Individuals diagnosed with Aspergers or another autism spectrum disorder (ASD) may be presented with many challenges throughout their lives—especially during the transitional periods. As the individuals age and learn to use different skills in various environments, families, educators, medical professionals and the individuals themselves begin to anticipate the transition to adolescence and, eventually, to adulthood. Given the differences in abilities and
When it comes to setting the stage for learning, individuals on the Autism Spectrum need to continue their learning experiences even after school. This requires responsibility from therapists, caregivers, and parents. Each must work together to help create a learning environment in the home that continues to provide opportunity to expand the vital skills a child is working on. This includes setting up a home
Anxiety-related symptoms are frequent concerns in children, adolescents and adults with Aspergers and HFA, which may be treatable with Cognitive Behavioral Therapy. Anxiety is commonly found in high functioning individuals on the spectrum in particular because they have an increased awareness of their own social difficulties. This cognitive awareness may intensify their anxiety toward social interaction and promote isolation. Recent
Reinforcement in Applied Behavior Analysis (ABA) focuses on the outcome of the behavior and increasing the likelihood of certain behaviors occurring in the future. There are two types of reinforcement: positive reinforcement and negative reinforcement. Positive reinforcement is when a response is followed immediately by the presentation of a stimulus and, as a result, similar responses occur more frequently in the future.
The main use of ABA for individuals on the autism spectrum is to decrease challenging behaviors and increase appropriate skills. Here are the three steps for utilizing ABA to decrease challenging behaviors and increase appropriate skills: Step 1: Assessment The first step in decreasing problem behavior is to conduct a functional behavior assessment, which determines the function of challenging behavior.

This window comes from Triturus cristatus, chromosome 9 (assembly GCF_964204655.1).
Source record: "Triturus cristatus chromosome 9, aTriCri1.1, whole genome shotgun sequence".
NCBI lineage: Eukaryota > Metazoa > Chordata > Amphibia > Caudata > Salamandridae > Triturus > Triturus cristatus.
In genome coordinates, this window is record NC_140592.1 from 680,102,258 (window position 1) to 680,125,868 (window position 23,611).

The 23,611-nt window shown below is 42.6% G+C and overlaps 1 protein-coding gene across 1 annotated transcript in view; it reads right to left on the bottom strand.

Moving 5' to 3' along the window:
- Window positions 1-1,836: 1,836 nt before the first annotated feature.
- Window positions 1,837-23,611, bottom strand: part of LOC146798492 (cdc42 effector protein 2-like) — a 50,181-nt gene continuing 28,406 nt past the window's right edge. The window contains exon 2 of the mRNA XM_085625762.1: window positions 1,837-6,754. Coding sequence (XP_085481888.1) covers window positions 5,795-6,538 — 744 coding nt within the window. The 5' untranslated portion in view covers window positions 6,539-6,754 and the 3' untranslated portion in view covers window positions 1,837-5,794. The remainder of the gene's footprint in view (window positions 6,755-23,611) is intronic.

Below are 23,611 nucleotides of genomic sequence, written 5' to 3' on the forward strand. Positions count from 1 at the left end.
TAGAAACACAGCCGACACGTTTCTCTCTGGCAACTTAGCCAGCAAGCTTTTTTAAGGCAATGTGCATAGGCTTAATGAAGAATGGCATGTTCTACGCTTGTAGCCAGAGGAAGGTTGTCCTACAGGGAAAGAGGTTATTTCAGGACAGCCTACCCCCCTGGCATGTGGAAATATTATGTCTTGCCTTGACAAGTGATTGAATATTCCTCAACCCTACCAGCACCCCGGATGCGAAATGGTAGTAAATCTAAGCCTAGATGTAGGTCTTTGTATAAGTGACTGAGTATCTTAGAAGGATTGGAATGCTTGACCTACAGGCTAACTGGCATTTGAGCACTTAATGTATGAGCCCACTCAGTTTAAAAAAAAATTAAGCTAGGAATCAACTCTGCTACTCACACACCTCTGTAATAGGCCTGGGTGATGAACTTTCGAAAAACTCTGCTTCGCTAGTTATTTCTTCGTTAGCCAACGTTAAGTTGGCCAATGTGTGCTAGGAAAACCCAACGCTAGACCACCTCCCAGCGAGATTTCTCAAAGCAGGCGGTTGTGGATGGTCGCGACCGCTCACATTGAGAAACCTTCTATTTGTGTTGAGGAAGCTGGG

How do we decrease neurological stress? The following is an excerpt from my recent book titled “Visual Supports for Visual Thinkers: Practical Ideas for Students with ASDs and Other Special Educational Needs” Visual processing A research team funded by the National Institutes of Health found that, in people with autism, brain areas normally associated with visual tasks also appear to
Sensory processing disorder (SPD) can make participation in life activities—what occupational therapists refer to as occupations—very difficult. Luckily, there are options and strategies to help improve sensory processing and make life much smoother and more enjoyable. Sensory-based occupational therapy (OT), may look like play to adults, but to the child it is their work and necessary for improving overall abilities
Motivation is key when using reinforcement to change the behavior of individuals with Aspergers or HFA. When you think about it, it makes sense that motivation is at the center of it all. If a child or individual is motivated, they are more willing to make certain changes in their behavior and do what you want. Using motivation as a
Your child may not know how to use language appropriately in social situations. This undeveloped social skill can cause your child to unintentionally say harmful or rude comments to others. Even when able to say words clearly in complex sentences with correct grammar, a child still may have a communication problem – if they have not mastered the rules for
Since feeding involves all sensory systems (sight, smell, sound, touch, and taste), eating is the most difficult sensory task that children face. Feeding issues are especially common in children with autism, including those with Aspergers, because of difficulties with sensory processing. In many cases, this leads to eating challenges at mealtimes. “Food chaining,” from the book by the same name,
Once a child is becomes more competent in his or her ability to think multi-causally, the next focus of higher level social-emotional thinking is the capacity to understand the gray areas of life. Adolescents and young adults with Aspergers or HFA are especially prone to hitting an emotional rut when speaking in terms of “never” and “always”—hallmark terms associated with “black
Some individuals with Aspergers or HFA may engage in crisis behavior that interferes with their learning, puts themselves or others at risk, prevents them from participating in various activities, or impedes the development of relationships. Crisis behavior can range in severity from low productivity to meltdowns that involve aggression, self-injury, or property destruction. Many individuals unfamiliar with Aspergers may believe these